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Following Verizon's lead, AT&T has announced the data-centric plans it had threatened and they don't sound like money savers compared to the old solo subscriptions. Unlike Verizon, AT&T will not require all new phone owners to opt into the data plan, allowing users to choose the plan that best suits their needs. But, this is just the first of what looks like an overall move to bring AT&T to the data-only, relatively voiceless world that its CEO, Randall Stevenson, predicted a few weeks ago. And, from the looks of it, that world won't be cheap.

The two data-centric plans out there have the same underlying concept with slightly different pricing structures. Instead of making voice call minutes the basis of the plan, both Verizon and now AT&T have transitioned to data as the main thing subscribers buy. Where the sharing comes in is spreading that bandwidth across various devices, with voice as an add-on. Before, a standard talk and 3GB data plan for a 4G LTE phone on AT&T costs $69.99 for the unlimited minutes and another $30.00 a month for the data. That's $100 compared to $110 for 1 GB more of data on the share-everything plan. Here's how the full pricing breaks down for AT&T:

Verizon has a similar deal, but, as their pricing chart shows, the lowest cost for a smartphone with both voice and data is a not-cheap $90. There are better deals if you move up to more data. At 10GB subscribers pay $140, for example, which is $10 cheaper than AT&T's price for the same options.

This kind of pricing structure particularly stinks for individuals with one smart device. Someone with a plan with 450 voice minutes, 1,000 text messages, and 2 GB of data (the minimum) on Verizon will pay $80 a month. For the same amount of data, but unlimited texting and talk, a customer will pay $100. Though that might look like a deal for all that talking and texting, but Verizon and AT&T know talking isn't what we do on our phones these days anyway. The latest research found that making calls is the fifth most popular activity we do on our smartphones, leading our friends at The Atlantic to join our cause for a new non-centric name for the smartphone.

The benefits of these plans are supposed to be for multiple people, like families, who have lots of wireless devices. But even that deal only looks good for groups with a few users who don't use that much data. A family that talks and texts a lot, but doesn't need a lot of data can save money.

New data-centric plan: A family of four sharing 8GB of data and unlimited talking and texting will pay $250 on Verizon.

For heavy talkers: Families that talk more, save more. Plans with 6,000 minutes have a base-line minutes cost of $219.99, already putting the cost close to the $250 the shared plan offers with unlimited calling plus 8GB data to share. (Again: Who talks that much these days?) Adding 8GB data total (2GB per phone) puts the price up to $370, making the share plan a better deal.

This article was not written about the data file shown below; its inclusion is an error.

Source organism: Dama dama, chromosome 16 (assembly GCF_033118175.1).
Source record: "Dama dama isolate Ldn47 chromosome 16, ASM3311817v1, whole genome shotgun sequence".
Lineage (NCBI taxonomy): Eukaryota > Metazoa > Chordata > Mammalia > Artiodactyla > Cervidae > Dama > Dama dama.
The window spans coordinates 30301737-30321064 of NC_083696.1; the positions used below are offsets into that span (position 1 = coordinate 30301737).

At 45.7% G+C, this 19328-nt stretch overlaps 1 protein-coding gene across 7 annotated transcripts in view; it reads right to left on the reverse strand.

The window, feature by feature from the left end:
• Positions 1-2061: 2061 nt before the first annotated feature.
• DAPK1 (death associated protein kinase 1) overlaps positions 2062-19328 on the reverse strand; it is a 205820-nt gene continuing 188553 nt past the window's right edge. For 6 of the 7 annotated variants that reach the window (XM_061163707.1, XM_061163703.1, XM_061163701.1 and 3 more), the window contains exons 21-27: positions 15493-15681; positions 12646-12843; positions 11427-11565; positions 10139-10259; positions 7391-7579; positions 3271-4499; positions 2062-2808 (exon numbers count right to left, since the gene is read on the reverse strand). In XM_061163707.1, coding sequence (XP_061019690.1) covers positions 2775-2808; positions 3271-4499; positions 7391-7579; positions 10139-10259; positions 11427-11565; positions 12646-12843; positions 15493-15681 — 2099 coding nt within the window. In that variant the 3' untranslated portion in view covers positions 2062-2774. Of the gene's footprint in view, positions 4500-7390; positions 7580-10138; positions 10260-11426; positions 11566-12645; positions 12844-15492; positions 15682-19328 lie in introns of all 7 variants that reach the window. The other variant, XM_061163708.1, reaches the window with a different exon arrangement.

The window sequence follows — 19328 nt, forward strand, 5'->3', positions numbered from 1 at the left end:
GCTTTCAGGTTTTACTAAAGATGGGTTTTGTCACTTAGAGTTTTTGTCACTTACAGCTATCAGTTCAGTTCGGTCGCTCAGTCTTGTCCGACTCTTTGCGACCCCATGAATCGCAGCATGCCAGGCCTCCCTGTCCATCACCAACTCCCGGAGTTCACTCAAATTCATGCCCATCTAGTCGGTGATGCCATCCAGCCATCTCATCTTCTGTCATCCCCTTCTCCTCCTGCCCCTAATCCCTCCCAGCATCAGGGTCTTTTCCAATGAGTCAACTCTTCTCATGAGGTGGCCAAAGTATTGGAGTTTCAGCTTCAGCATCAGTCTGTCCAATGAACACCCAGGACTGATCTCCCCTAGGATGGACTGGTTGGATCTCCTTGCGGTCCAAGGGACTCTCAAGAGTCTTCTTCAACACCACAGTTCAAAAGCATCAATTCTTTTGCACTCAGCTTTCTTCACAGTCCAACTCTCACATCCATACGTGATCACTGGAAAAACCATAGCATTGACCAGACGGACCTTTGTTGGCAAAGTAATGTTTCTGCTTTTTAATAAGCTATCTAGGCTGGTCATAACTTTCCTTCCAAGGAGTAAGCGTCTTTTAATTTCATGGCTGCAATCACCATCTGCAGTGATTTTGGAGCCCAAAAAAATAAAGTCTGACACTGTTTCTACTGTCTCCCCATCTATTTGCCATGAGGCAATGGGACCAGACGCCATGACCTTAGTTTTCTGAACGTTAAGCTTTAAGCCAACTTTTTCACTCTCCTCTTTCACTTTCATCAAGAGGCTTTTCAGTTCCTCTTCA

For heavy downloaders:  As data, not talking, get priority, users save less. On the old plan, for example, to get the same amount of data, a group of four could split the minimum offering of 700 minutes for $89.99, plus each phone has to pay for their own data, which at $30 per phone per 2GB tacks on another $120, and then each additional line also pays a $10 fee, making that a grand total of $240, a $10 savings over the new set-up. One could argue, again, that a user gets more talk and text with the data share situation. But, again, that's a function that people use less and less.

Rather, these plans are a set up to get the most out of changing user habits. And, this is just the beginning. Who is to say that these wireless carriers won't start charging for certain data services? One day before AT&T announced these data-first plans, 9to5Mac rumored that the wireless carrier would charge extra for FaceTime, thus penalizing users for one of the data functions that actually incorporates voices.  And Stevenson didn't deny the rumor either. "I’ve heard the same rumor," he said at the Fortune Brainstorm Tech conference. Following that up with this nugget of non-reassurance: "It’s too early to talk about pricing," he added. Though Verizon and AT&T bill these plans as ways to better serve customers changing wireless habits, really the company is restructuring its pay structure to better serve its own interests based on changing wireless habits.

This article is from the archive of our partner The Wire.

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